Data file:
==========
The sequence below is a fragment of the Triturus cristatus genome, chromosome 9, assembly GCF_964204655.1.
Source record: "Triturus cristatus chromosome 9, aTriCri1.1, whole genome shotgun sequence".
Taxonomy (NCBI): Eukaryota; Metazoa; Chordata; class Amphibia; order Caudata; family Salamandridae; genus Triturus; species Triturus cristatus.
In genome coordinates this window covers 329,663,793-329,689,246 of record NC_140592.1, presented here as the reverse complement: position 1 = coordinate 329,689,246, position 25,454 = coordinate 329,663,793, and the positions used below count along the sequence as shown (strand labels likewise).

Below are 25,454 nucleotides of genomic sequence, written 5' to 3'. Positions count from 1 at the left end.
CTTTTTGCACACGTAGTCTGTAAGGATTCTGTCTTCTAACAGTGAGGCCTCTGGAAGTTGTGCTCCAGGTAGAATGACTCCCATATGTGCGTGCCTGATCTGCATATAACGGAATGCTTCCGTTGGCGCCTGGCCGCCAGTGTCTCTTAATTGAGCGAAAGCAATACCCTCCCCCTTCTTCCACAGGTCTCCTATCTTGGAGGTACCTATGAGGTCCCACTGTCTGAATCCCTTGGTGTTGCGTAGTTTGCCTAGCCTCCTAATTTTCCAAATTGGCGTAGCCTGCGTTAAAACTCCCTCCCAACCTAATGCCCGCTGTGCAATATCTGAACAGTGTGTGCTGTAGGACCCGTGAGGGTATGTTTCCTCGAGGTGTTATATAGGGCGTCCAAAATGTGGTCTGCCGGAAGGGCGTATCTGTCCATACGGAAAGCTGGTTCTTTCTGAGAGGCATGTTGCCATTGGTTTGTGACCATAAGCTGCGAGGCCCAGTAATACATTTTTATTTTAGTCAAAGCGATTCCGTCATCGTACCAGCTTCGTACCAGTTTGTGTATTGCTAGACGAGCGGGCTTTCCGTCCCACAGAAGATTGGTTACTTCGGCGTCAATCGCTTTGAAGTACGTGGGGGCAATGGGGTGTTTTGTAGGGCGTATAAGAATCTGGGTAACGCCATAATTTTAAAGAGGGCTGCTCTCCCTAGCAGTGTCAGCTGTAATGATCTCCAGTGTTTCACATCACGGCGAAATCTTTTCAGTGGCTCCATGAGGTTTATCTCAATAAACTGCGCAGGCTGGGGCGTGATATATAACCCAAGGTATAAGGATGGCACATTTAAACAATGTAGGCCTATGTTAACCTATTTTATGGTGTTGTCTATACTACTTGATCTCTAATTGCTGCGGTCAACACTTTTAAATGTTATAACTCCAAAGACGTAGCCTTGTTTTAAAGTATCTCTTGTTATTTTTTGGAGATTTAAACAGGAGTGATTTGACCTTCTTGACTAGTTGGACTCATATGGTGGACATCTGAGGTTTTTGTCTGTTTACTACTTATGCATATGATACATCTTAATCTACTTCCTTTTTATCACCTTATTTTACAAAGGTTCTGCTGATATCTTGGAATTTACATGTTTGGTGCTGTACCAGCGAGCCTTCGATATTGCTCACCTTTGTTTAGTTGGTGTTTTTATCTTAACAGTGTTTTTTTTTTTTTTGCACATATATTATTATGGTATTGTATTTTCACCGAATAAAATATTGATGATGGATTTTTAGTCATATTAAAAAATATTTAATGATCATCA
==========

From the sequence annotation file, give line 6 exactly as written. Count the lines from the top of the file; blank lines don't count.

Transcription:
CTTTTTGCACACGTAGTCTGTAAGGATTCTGTCTTCTAACAGTGAGGCCTCTGGAAGTTGTGCTCCAGGTAGAATGACTCCCATATGTGCGTGCCTGATCTGCATATAACGGAATGCTTCCGTTGGCGCCTGGCCGCCAGTGTCTCTTAATTGAGCGAAAGCAATACCCTCCCCCTTCTTCCACAGGTCTCCTATCTTGGAGGTACCTATGAGGTCCCACTGTCTGAATCCCTTGGTGTTGCGTAGTTTGCCTAGCCTCCTAATTTTCCAAATTGGCGTAGCCTGCGTTAAAACTCCCTCCCAACCTAATGCCCGCTGTGCAATATCTGAACAGTGTGTGCTGTAGGACCCGTGAGGGTATGTTTCCTCGAGGTGTTATATAGGGCGTCCAAAATGTGGTCTGCCGGAAGGGCGTATCTGTCCATACGGAAAGCTGGTTCTTTCTGAGAGGCATGTTGCCATTGGTTTGTGACCATAAGCTGCGAGGCCCAGTAATACATTTTTATTTTAGTCAAAGCGATTCCGTCATCGTACCAGCTTCGTACCAGTTTGTGTATTGCTAGACGAGCGGGCTTTCCGTCCCACAGAAGATTGGTTACTTCGGCGTCAATCGCTTTGAAGTACGTGGGGGCAATGGGGTGTTTTGTAGGGCGTATAAGAATCTGGGTAACGCCATAATTTTAAAGAGGGCTGCTCTCCCTAGCAGTGTCAGCTGTAATGATCTCCAGTGTTTCACATCACGGCGAAATCTTTTCAGTGGCTCCATGAGGTTTATCTCAATAAACTGCGCAGGCTGGGGCGTGATATATAACCCAAGGTATAAGGATGGCACATTTAAACAATGTAGGCCTATGTTAACCTATTTTATGGTGTTGTCTATACTACTTGATCTCTAATTGCTGCGGTCAACACTTTTAAATGTTATAACTCCAAAGACGTAGCCTTGTTTTAAAGTATCTCTTGTTATTTTTTGGAGATTTAAACAGGAGTGATTTGACCTTCTTGACTAGTTGGACTCATATGGTGGACATCTGAGGTTTTTGTCTGTTTACTACTTATGCATATGATACATCTTAATCTACTTCCTTTTTATCACCTTATTTTACAAAGGTTCTGCTGATATCTTGGAATTTACATGTTTGGTGCTGTACCAGCGAGCCTTCGATATTGCTCACCTTTGTTTAGTTGGTGTTTTTATCTTAACAGTGTTTTTTTTTTTTTTGCACATATATTATTATGGTATTGTATTTTCACCGAATAAAATATTGATGATGGATTTTTAGTCATATTAAAAAATATTTAATGATCATCA